Instructional Methods: This is carried out by means of lecture-discussions, including slide presentations of organisms and laboratory and field experiences.
Laboratory Manual on Nonvascular Plants, and information on the University class files, Q drive.
BIOL 238 - Entomology (5 semester hours) C. Trisler
An introduction to entomology including morphology, taxonomy and behavior. Emphasis on collection and preservation of specimens representing a prescribed number of Orders. Identification of terrestrial insects to the taxonomic level of Family using dichotomous keys as well as field characteristics. Some collection of aquatic orders as well. The course is constructed to equal two lectures and one lab per week. Much of the instruction is done in the field with local field trips, and the possibility of one overnight trip. Students are required to purchase collection and preservation supplies and make their own insect collection to use as type specimens.
BIOL 250 - Topics: Environmental Microbial Ecology (5 semester hours) W. Gagliano
This course focuses on microorganisms and their relationships or interactions with the environment. Topics covered will range from life in extreme environments to biological solutions to pollution. Laboratory exercises include experiments in soil and water microbiology as well as environmental biotechnology.
BIOL 255 - Biological Literacy (4 semester hours) J. Yoder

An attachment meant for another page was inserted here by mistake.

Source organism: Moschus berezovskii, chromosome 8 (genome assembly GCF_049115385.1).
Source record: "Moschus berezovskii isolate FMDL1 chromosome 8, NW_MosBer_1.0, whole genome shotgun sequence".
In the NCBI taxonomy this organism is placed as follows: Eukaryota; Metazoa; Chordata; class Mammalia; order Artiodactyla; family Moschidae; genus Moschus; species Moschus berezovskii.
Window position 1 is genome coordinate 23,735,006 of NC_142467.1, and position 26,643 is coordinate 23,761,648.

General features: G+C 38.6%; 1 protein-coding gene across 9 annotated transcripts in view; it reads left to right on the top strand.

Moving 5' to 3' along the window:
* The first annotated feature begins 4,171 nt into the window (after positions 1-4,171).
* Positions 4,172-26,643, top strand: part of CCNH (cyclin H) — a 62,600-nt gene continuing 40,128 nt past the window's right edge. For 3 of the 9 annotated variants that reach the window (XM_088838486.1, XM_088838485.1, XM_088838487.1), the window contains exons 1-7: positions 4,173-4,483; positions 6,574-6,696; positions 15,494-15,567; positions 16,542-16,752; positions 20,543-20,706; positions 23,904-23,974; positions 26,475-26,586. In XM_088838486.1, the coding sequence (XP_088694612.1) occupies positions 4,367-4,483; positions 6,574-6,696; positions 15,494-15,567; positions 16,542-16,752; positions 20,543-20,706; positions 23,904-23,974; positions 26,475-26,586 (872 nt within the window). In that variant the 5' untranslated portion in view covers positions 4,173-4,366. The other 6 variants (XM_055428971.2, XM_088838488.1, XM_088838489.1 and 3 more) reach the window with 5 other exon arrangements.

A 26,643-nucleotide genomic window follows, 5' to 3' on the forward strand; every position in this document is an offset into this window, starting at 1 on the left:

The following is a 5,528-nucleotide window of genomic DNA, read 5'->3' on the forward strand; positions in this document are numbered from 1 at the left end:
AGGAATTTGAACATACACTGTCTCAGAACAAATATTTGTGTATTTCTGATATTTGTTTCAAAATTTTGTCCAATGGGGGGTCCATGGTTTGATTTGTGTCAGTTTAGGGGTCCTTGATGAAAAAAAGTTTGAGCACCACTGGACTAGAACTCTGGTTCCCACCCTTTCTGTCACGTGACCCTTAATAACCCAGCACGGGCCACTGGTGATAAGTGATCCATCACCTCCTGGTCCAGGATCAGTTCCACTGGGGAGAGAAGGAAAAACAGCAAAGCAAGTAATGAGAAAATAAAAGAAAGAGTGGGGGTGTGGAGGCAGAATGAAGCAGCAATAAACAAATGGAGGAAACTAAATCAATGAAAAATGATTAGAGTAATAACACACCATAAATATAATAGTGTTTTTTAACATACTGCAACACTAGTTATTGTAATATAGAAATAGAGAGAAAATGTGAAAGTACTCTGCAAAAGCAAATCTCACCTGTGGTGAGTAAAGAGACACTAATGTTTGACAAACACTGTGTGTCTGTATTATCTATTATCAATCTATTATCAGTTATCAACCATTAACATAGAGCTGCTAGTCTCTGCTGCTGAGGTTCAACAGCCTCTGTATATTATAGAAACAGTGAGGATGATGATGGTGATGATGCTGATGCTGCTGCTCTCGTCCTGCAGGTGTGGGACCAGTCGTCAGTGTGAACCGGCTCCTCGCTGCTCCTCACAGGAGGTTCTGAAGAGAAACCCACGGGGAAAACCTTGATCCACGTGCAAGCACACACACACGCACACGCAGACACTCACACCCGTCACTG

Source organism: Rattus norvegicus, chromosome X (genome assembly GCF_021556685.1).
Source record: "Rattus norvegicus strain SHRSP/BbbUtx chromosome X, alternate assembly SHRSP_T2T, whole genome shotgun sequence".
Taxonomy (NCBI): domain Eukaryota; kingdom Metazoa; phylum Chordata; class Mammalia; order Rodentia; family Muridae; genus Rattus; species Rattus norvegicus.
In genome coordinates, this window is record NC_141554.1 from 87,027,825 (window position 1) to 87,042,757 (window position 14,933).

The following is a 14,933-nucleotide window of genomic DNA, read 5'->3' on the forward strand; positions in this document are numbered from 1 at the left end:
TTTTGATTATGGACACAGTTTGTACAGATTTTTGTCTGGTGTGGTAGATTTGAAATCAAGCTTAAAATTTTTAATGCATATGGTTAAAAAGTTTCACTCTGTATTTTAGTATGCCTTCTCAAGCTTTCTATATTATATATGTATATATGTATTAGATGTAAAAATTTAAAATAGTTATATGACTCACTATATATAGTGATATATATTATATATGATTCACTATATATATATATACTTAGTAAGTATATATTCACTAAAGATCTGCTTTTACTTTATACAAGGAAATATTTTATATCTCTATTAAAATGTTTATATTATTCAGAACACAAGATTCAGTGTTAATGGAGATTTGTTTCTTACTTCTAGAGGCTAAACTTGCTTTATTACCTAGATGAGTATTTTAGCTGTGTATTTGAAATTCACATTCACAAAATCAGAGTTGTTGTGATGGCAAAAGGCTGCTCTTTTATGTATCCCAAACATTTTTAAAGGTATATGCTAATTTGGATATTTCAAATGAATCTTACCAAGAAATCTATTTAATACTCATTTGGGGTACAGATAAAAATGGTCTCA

A study of common sources, methods, and techniques used in scientific writing and in presenting biological literature. There will be a strong emphasis on bibliographic sources as well as written and oral presentations of biological material in this writing intensive course.
BIOL 258B - Extended Field Studies - Cave Ecology (1 semester hour) H. Hobbs
A four-day field trip to Kentucky is offered as an optional field experience (highly recommended).
BIOL 258 - Extended Field Studies - Limnology (1 semester hour) H. Hobbs
A five-day field trip is offered as an optional field experience.
BIOL 310 - Molecular Biology (5 semester hours) M. Goodman
Molecular Biology will provide an introduction to the molecular biochemistry of cell function, focusing on genetic aspects. Topics to be discussed include structure of DNA and RNA, transcription, translation, regulation of gene expression, and DNA replication and repair. This is a writing intensive course, requiring one major paper, one lab report, and in-class essays on lecture exams. The laboratory portion of the course will focus on techniques used in the molecular biology laboratory, including electrophoresis (both agarose and polyacrylamide), blotting techniques, cloning and PCR.
BIOL 315 - Genetics (5 semester hours) M. Collier
This course will examine the scope and significance of modern genetic principles. Lecture and lab topics will include molecular and Mendelian genetics, protein synthesis, recombinant DNA, genetic engineering, effects of stressors upon genetic systems, human genetics, and population genetics. Particular attention will be paid to learning how to apply basic genetic principles to biological problems and to developing analytical skills.